F. B. Pinion considered the book "one of Lawrence's major novels, the most ambitious and successful of those he had written after Women in Love." According to Pinion, E. M. Forster regarded the book as Lawrence's finest novel.[9] The novelist William S. Burroughs stated, in response to dismissive comments about Lawrence by Leslie Fiedler, that he was very influenced by The Plumed Serpent.[10] The critic William York Tindall called The Plumed Serpent "a great metaphor for a feeling about reality."[11] The critic Harold Bloom argued in The Western Canon (1995) that Lawrence was writing as a "rather weird political theorist" in The Plumed Serpent, which he described as a "Fascist fiction" inferior to The Rainbow (1915) and Women in Love (1920).[12] The cultural critic William Irwin Thompson wrote that the novel shows that Lawrence misunderstood the religion of ancient Mexico.[13]

Louis L. Martz wrote that the book resembles the Bible in its "combination of prose and poetry, its mingling of narrative and description with songs and hymns, lyrical sermons and eloquent authorial ruminations, along with its frequent use of occult symbols". Martz found the work a success in its own terms so long as it is "read as a novel of prophecy, with all the abrupt shifts of tone and technique that prophecy manifests".[14] Marianna Torgovnick wrote that The Plumed Serpent "has been charged with protofascism" and that it "states its racialised theses quite clearly at times. It posts Lawrence's views, derived from theories circulating within his culture, of the fall and rise of races based upon energy and power. Lawrence's fear is specifically the fear that the white race will be supplanted".[15][16] She suggested that the book "advocates women’s slavelike submission to men and surrender of the drive toward orgasm" and that its "overblown prose" makes it easy to reject.[17] Anne Fernihough called The Plumed Serpent "stridently ideological".[18]

Standard editions[edit]

  • The Plumed Serpent (1926), edited by L. D. Clark, Cambridge University Press, 1987, ISBN 0-521-22262-1
  • The Plumed Serpent (1926), ed. by L. D. Clark and Introd. Virginia Crosswhite Hyde, Penguin Twentieth Century Classics 1995 ISBN 0-14-018812-6
  • The Plumed Serpent (1926), Edited with an introduction by Ronald G. Walker, Penguin English Library, 1983
  • Quetzalcoatl (1925), edited by Louis L Martz, W W Norton Edition, 1998, ISBN 0-8112-1385-4 – Early draft of The Plumed Serpent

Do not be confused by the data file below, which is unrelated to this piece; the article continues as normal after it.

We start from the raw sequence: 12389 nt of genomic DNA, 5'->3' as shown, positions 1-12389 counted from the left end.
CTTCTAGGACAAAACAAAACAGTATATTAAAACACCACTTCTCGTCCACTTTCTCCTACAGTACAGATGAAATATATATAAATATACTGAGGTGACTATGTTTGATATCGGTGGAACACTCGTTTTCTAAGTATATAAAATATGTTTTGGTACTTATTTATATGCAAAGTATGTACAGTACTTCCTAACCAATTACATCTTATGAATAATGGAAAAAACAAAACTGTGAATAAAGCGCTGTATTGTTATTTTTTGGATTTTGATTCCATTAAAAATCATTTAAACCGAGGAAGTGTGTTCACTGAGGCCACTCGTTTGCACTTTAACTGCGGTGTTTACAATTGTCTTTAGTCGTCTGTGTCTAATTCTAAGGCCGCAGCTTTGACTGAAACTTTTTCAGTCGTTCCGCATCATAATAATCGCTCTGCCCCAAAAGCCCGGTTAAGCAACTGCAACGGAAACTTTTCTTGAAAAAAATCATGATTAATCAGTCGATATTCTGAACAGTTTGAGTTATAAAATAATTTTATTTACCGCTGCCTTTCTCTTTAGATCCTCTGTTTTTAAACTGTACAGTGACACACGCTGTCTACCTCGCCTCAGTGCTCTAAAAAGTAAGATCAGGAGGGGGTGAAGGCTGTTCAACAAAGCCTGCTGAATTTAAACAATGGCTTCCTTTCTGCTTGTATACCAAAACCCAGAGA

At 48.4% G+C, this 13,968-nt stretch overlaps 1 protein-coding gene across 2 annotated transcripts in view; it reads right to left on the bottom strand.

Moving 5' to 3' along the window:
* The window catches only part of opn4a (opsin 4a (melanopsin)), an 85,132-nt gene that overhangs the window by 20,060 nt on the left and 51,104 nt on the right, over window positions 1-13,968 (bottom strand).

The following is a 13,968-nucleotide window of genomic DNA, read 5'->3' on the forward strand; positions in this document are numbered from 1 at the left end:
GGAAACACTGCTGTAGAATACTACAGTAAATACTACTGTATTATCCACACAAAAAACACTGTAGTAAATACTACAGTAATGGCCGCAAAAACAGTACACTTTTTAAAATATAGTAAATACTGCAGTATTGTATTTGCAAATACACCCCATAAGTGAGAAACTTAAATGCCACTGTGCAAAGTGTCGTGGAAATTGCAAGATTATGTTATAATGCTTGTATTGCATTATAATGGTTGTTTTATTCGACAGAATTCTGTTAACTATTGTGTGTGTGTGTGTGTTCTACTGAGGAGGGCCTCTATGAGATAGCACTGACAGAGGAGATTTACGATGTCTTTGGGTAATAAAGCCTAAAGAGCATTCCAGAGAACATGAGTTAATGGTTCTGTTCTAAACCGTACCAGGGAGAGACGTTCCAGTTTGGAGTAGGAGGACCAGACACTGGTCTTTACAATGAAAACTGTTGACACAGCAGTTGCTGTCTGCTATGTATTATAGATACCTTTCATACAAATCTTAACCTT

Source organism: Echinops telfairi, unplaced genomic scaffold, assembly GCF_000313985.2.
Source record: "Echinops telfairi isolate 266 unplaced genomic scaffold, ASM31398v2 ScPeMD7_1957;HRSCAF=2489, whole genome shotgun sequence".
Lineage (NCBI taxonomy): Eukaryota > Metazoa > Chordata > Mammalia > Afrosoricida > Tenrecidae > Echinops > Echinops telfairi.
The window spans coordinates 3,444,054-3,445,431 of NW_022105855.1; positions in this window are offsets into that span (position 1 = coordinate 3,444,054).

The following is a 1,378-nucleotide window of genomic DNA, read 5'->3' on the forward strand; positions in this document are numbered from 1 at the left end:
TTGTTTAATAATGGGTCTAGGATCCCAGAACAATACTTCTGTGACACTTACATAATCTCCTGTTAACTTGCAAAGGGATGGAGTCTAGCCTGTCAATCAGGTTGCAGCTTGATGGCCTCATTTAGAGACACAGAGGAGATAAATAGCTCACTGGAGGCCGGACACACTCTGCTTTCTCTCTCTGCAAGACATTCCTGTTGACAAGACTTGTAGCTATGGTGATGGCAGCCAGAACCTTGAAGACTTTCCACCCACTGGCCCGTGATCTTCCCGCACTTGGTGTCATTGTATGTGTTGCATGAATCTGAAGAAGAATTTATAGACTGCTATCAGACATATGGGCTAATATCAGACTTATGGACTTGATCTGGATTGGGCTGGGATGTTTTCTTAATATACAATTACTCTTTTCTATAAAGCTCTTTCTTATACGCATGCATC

See also[edit]

References[edit]

  1. ^ Taos Summer Writers Conference
  2. ^ Moore, Harry T. (1974). The Priest of Love: A Life of D. H. Lawrence. London: Heinemann. p. 419. 
  3. ^ Aldington, Richard; Lawrence, D. H. (1974). The Plumed Serpent. Harmondsworth: Penguin Books. p. 4. ISBN 0 14 00-0754 7. 
  4. ^ William York, Tindall; Lawrence, D. H. (1992). The Plumed Serpent. New York: Vintage Books. p. iv. ISBN 0-679-73493-7. 
  5. ^ Martz, Louis L.; Lawrence, D. H. (1998). Quetzalcoatl. New York: New Directions Books. pp. iv, ix. ISBN 0-8112-1385-4. 
  6. ^ Rieff, Philip (1968). The Triumph of the Therapeutic: Uses of Faith After Freud. New York: Harper Torchbacks. pp. 213–214. 
  7. ^ Kate, Millett (1990). Sexual Politics. New York: Simon & Schuster Inc. pp. 238, 241, 281, 283, 284. ISBN 0-671-70740-X. 
  8. ^ Aldington, Richard; Lawrence, D. H. (1974). The Plumed Serpent. Harmondsworth: Penguin Books. pp. 7–9. ISBN 0 14 00-0754 7. 
  9. ^ Pinion, F. B. (1980). A D. H. Lawrence Companion. London: Macmillan. pp. 196, 205. ISBN 0 333 17983 8. 
  10. ^ Morgan, Ted (1988). Literary Outlaw: The Life and Times of William S. Burroughs. New York: Henry Holt and Company. p. 561. ISBN 0-8050-0901-9. 
  11. ^ Tindall, William York; Lawrence, D. H. (1992). The Plumed Serpent. New York: Vintage International. p. xiv. ISBN 0-679-73493-7. 
  12. ^ Bloom, Harold (1995). The Western Canon: The Books and School of the Ages. New York: Riverhead Books. p. 408. ISBN 1-57322-514-2. 
  13. ^ Thompson, William Irwin (1996). The Time Falling Bodies Take to Light. New York: St Martin's Griffin. p. 52. ISBN 0-312-16062-3. 
  14. ^ Martz, Louis L.; Lawrence, D. H. (1998). Quetzalcoatl. New York: New Directions Books. p. xxi. ISBN 0-8112-1385-4. 
  15. ^ Torgovnick, Marianna (1997). Primitive Passions: Men, Women, and the Quest for Ecstasy. New York: Alfred A. Knopf. p. 227. ISBN 0-679-43086-5. 
  16. ^ Torgovnick, Marianna (2001). Fernihough, Anne, ed. The Cambridge Companion to D. H. Lawrence. Cambridge: Cambridge University Press. p. 46. ISBN 0-521-62617-X. 
  17. ^ Torgovnick, Marianna (2015-05-04). "Our D. H. Lawrence Moment". The Chronicle of Higher Education. ISSN 0009-5982. Retrieved 2017-04-17. 
  18. ^ Fernihough, Anne (2001). Fernihough, Anne, ed. The Cambridge Companion to D. H. Lawrence. Cambridge: Cambridge University Press. p. 9. ISBN 0-521-62617-X. 

External links[edit]